Therefore, like many other religions, Christians also believe in a savior or as they call it the Messiah, who will make this world a better place and free it from oppression and injustice.
In Islam, the belief in the savior is rooted in the fact that Allah never leaves His creatures, especially human beings, on their own and support them through sending His apostles to guide them toward the right path: "and there is a guide for every people" Quran (13:7). He had sent 124000 prophets (PBUT) first, followed by righteous leaders who continued the path of previously chosen messengers of Allah. As the Quran says, "Certainly We wrote in the Psalms, after the Torah: 'Indeed My righteous servants shall inherit the earth.'" (21:105).
Therefore, the earth will never become empty of Allah's guide, and people will benefit from these guiding lights either directly or indirectly. Imam Mahdi (AS), the twelfth leader of Muslims and a descendant of Prophet Muhammad (PBUH&HP), who is leading a secret life at the time, will ultimately rise and spread peace and humanity throughout the earth. "The Holy Prophet (PBUH&HP) informed Muslims about his reappearance, telling his names, attributes, appellations, and peculiarities" . The time of his coming is unknown, and it is followed by the preparation of particular circumstances.
The signs that indicate his coming include "Widespread injustice and oppression, the advent of Dajjal (Anti-Christ) who would misguide the thinking of the people, the advent of Sufyani who is one of the pillars of mischief and corruption on the earth, the formation of the Islamic army, which would raise up black standards, the voice of the angel of the sky giving glad-tidings of his reappearance, the coming down on earth of Jesus Christ (PBUH) and his paying allegiance to and praying behind in congregation Prayers led by Imam Mahdi (AS)" 
This belief in the last savior, who would stand against tyranny and injustice and remind human beings of their real value, also, highlights Islam's optimism toward the future of the world.
Finally, we have reviewed the belief in the last savior or the person who will save humankind from the evilness and destruction in this world in different faiths and religions. On a more in-depth look, we can find many similarities between these beliefs. However, the Abrahamic religions had a more precise and more tangible attitude toward the idea of the last savior and the time of his coming. Therefore, the concept of the savior is one of the most essential and significant matters regarding the future of human destiny.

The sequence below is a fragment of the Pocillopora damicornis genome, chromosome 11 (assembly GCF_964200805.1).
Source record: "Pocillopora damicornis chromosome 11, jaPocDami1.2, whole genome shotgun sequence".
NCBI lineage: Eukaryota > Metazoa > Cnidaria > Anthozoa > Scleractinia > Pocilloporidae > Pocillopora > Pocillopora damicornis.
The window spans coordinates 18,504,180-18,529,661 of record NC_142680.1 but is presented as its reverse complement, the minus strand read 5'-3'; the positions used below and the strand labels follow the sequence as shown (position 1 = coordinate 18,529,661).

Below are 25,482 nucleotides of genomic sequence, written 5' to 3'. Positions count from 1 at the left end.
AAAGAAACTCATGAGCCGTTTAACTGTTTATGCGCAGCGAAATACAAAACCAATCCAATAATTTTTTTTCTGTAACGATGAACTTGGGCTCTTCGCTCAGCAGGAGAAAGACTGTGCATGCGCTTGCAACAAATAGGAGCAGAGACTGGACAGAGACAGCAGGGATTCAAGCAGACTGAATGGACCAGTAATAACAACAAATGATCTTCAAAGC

[i] Opposite to dharma, which includes unnaturalness, wrongness, evil, immorality, wickedness, and vice.
[ii] The period when humanity will be governed by gods and every manifestation or work is close to the purest ideal, and humanity will allow intrinsic goodness to rule supreme.
[iii] The central text of Judaism and the primary source of the Jewish religion.
[iv] Isaiah 2, 11, 42; 59:20, Jeremiah 23, 30, 33; 48:47; 49:39, Ezekiel 38:16, Hosea 3:4-3:5, Micah 4, Zephaniah 3:9, Zechariah 14:9, Daniel 10:14.
- the man on the white horse
- The Vishnu Purana, trans. Horace Hayman Wilson, London: Trübner & co., Book IV, Chapter 24.
- Khorda Avesta, Translated by James Darmesteter (From Sacred Books of the East, American Edition, 1898.), Part five
- Anna K. Seidel. "Perfect Ruler in Early Taoist Messianism: Lao-tzu and Li Hung." History of Religions, Vol. 9, No. 2/3
- The end of days
- what does christ mean
- second coming
- Sayyid Ali al-Husayni al-Milani, The Promised Savior: An inquiry into the imamate of Imam Mahdi (as) from the viewpoint of Muslim thinkers, part 1, p.8.
- Baqir Shareef al-Qurashi, The Life of Imam al-Mahdi, Trans. Sayyid Athar Husayn S.H. Rizvi, p.259-283. Pdf.
In the previous article, we explained the importance of generosity in Islam. This article presents you with six codes of behavior that are to be observed in the acts of charities and alms-giving. The religion of Islam attaches great emphasis to the way how we offer our generous help and kindness to others. Some of the rules regarding generosity in Islam are as follows: